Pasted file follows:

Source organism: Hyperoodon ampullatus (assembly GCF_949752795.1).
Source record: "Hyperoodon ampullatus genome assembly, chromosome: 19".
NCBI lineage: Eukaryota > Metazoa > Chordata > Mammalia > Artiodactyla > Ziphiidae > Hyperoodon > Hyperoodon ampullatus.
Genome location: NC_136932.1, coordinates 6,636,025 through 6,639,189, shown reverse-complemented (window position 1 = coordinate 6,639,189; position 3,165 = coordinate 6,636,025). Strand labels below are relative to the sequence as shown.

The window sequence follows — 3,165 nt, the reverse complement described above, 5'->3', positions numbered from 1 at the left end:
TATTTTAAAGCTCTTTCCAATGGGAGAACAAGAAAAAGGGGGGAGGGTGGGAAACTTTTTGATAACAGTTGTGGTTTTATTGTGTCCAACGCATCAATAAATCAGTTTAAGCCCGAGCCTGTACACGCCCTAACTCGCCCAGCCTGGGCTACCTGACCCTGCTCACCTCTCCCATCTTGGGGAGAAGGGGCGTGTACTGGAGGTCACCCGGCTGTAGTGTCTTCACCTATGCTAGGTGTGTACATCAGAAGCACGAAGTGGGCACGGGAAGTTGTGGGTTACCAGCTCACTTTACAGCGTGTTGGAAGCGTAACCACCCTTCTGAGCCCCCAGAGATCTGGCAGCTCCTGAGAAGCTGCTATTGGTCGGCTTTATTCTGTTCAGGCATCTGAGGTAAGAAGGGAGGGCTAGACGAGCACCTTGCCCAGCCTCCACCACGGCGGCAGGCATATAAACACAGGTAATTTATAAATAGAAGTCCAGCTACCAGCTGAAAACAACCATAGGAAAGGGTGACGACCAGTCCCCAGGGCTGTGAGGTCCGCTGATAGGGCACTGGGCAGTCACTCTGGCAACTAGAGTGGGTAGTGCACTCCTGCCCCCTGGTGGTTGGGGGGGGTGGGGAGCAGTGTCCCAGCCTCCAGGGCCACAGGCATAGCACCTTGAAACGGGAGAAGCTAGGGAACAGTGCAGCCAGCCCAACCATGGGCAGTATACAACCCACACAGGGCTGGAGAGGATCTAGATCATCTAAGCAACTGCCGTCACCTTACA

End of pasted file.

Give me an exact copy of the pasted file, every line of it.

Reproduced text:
Source organism: Hyperoodon ampullatus (assembly GCF_949752795.1).
Source record: "Hyperoodon ampullatus genome assembly, chromosome: 19".
NCBI lineage: Eukaryota > Metazoa > Chordata > Mammalia > Artiodactyla > Ziphiidae > Hyperoodon > Hyperoodon ampullatus.
Genome location: NC_136932.1, coordinates 6,636,025 through 6,639,189, shown reverse-complemented (window position 1 = coordinate 6,639,189; position 3,165 = coordinate 6,636,025). Strand labels below are relative to the sequence as shown.

The window sequence follows — 3,165 nt, the reverse complement described above, 5'->3', positions numbered from 1 at the left end:
TATTTTAAAGCTCTTTCCAATGGGAGAACAAGAAAAAGGGGGGAGGGTGGGAAACTTTTTGATAACAGTTGTGGTTTTATTGTGTCCAACGCATCAATAAATCAGTTTAAGCCCGAGCCTGTACACGCCCTAACTCGCCCAGCCTGGGCTACCTGACCCTGCTCACCTCTCCCATCTTGGGGAGAAGGGGCGTGTACTGGAGGTCACCCGGCTGTAGTGTCTTCACCTATGCTAGGTGTGTACATCAGAAGCACGAAGTGGGCACGGGAAGTTGTGGGTTACCAGCTCACTTTACAGCGTGTTGGAAGCGTAACCACCCTTCTGAGCCCCCAGAGATCTGGCAGCTCCTGAGAAGCTGCTATTGGTCGGCTTTATTCTGTTCAGGCATCTGAGGTAAGAAGGGAGGGCTAGACGAGCACCTTGCCCAGCCTCCACCACGGCGGCAGGCATATAAACACAGGTAATTTATAAATAGAAGTCCAGCTACCAGCTGAAAACAACCATAGGAAAGGGTGACGACCAGTCCCCAGGGCTGTGAGGTCCGCTGATAGGGCACTGGGCAGTCACTCTGGCAACTAGAGTGGGTAGTGCACTCCTGCCCCCTGGTGGTTGGGGGGGGTGGGGAGCAGTGTCCCAGCCTCCAGGGCCACAGGCATAGCACCTTGAAACGGGAGAAGCTAGGGAACAGTGCAGCCAGCCCAACCATGGGCAGTATACAACCCACACAGGGCTGGAGAGGATCTAGATCATCTAAGCAACTGCCGTCACCTTACA